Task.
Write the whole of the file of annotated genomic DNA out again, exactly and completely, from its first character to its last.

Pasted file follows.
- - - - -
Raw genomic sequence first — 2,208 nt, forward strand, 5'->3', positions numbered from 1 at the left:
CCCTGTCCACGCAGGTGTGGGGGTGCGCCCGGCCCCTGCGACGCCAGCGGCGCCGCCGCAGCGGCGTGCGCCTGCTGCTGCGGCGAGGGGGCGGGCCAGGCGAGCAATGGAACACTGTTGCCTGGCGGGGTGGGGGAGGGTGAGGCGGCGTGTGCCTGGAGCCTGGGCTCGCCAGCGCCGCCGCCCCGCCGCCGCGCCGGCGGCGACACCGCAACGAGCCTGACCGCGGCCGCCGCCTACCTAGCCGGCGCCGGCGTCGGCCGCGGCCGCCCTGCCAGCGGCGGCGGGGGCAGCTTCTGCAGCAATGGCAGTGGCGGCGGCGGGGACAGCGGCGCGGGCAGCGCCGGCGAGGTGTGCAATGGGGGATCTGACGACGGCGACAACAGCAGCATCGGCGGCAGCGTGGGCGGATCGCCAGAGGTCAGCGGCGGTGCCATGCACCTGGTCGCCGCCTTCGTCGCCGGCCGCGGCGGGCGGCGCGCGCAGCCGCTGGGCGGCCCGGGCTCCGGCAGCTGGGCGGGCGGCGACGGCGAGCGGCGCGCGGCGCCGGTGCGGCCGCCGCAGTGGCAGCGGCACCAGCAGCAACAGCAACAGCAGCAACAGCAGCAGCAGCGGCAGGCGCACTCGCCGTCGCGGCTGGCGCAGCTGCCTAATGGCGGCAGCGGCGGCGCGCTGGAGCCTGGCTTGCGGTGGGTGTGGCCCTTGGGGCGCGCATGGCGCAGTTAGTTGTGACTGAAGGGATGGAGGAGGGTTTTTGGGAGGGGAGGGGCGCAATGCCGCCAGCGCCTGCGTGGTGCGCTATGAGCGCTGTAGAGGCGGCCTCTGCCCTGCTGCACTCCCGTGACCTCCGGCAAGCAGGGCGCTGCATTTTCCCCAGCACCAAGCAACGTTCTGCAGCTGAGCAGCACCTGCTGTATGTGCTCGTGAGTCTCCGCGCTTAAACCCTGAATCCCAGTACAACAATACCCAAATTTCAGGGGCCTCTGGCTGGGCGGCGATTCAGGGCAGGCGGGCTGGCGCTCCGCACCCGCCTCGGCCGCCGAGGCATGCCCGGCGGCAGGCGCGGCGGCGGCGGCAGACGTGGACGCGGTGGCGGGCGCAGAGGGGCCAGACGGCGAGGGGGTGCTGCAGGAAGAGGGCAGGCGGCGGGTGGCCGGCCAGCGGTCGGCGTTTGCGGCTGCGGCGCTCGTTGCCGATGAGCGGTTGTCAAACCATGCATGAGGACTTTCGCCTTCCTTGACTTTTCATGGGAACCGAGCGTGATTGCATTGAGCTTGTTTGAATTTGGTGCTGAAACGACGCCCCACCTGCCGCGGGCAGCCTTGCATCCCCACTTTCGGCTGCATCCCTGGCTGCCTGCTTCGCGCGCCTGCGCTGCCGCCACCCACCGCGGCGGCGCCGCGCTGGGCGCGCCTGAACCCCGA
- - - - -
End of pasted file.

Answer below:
Raw genomic sequence first — 2,208 nt, forward strand, 5'->3', positions numbered from 1 at the left:
CCCTGTCCACGCAGGTGTGGGGGTGCGCCCGGCCCCTGCGACGCCAGCGGCGCCGCCGCAGCGGCGTGCGCCTGCTGCTGCGGCGAGGGGGCGGGCCAGGCGAGCAATGGAACACTGTTGCCTGGCGGGGTGGGGGAGGGTGAGGCGGCGTGTGCCTGGAGCCTGGGCTCGCCAGCGCCGCCGCCCCGCCGCCGCGCCGGCGGCGACACCGCAACGAGCCTGACCGCGGCCGCCGCCTACCTAGCCGGCGCCGGCGTCGGCCGCGGCCGCCCTGCCAGCGGCGGCGGGGGCAGCTTCTGCAGCAATGGCAGTGGCGGCGGCGGGGACAGCGGCGCGGGCAGCGCCGGCGAGGTGTGCAATGGGGGATCTGACGACGGCGACAACAGCAGCATCGGCGGCAGCGTGGGCGGATCGCCAGAGGTCAGCGGCGGTGCCATGCACCTGGTCGCCGCCTTCGTCGCCGGCCGCGGCGGGCGGCGCGCGCAGCCGCTGGGCGGCCCGGGCTCCGGCAGCTGGGCGGGCGGCGACGGCGAGCGGCGCGCGGCGCCGGTGCGGCCGCCGCAGTGGCAGCGGCACCAGCAGCAACAGCAACAGCAGCAACAGCAGCAGCAGCGGCAGGCGCACTCGCCGTCGCGGCTGGCGCAGCTGCCTAATGGCGGCAGCGGCGGCGCGCTGGAGCCTGGCTTGCGGTGGGTGTGGCCCTTGGGGCGCGCATGGCGCAGTTAGTTGTGACTGAAGGGATGGAGGAGGGTTTTTGGGAGGGGAGGGGCGCAATGCCGCCAGCGCCTGCGTGGTGCGCTATGAGCGCTGTAGAGGCGGCCTCTGCCCTGCTGCACTCCCGTGACCTCCGGCAAGCAGGGCGCTGCATTTTCCCCAGCACCAAGCAACGTTCTGCAGCTGAGCAGCACCTGCTGTATGTGCTCGTGAGTCTCCGCGCTTAAACCCTGAATCCCAGTACAACAATACCCAAATTTCAGGGGCCTCTGGCTGGGCGGCGATTCAGGGCAGGCGGGCTGGCGCTCCGCACCCGCCTCGGCCGCCGAGGCATGCCCGGCGGCAGGCGCGGCGGCGGCGGCAGACGTGGACGCGGTGGCGGGCGCAGAGGGGCCAGACGGCGAGGGGGTGCTGCAGGAAGAGGGCAGGCGGCGGGTGGCCGGCCAGCGGTCGGCGTTTGCGGCTGCGGCGCTCGTTGCCGATGAGCGGTTGTCAAACCATGCATGAGGACTTTCGCCTTCCTTGACTTTTCATGGGAACCGAGCGTGATTGCATTGAGCTTGTTTGAATTTGGTGCTGAAACGACGCCCCACCTGCCGCGGGCAGCCTTGCATCCCCACTTTCGGCTGCATCCCTGGCTGCCTGCTTCGCGCGCCTGCGCTGCCGCCACCCACCGCGGCGGCGCCGCGCTGGGCGCGCCTGAACCCCGA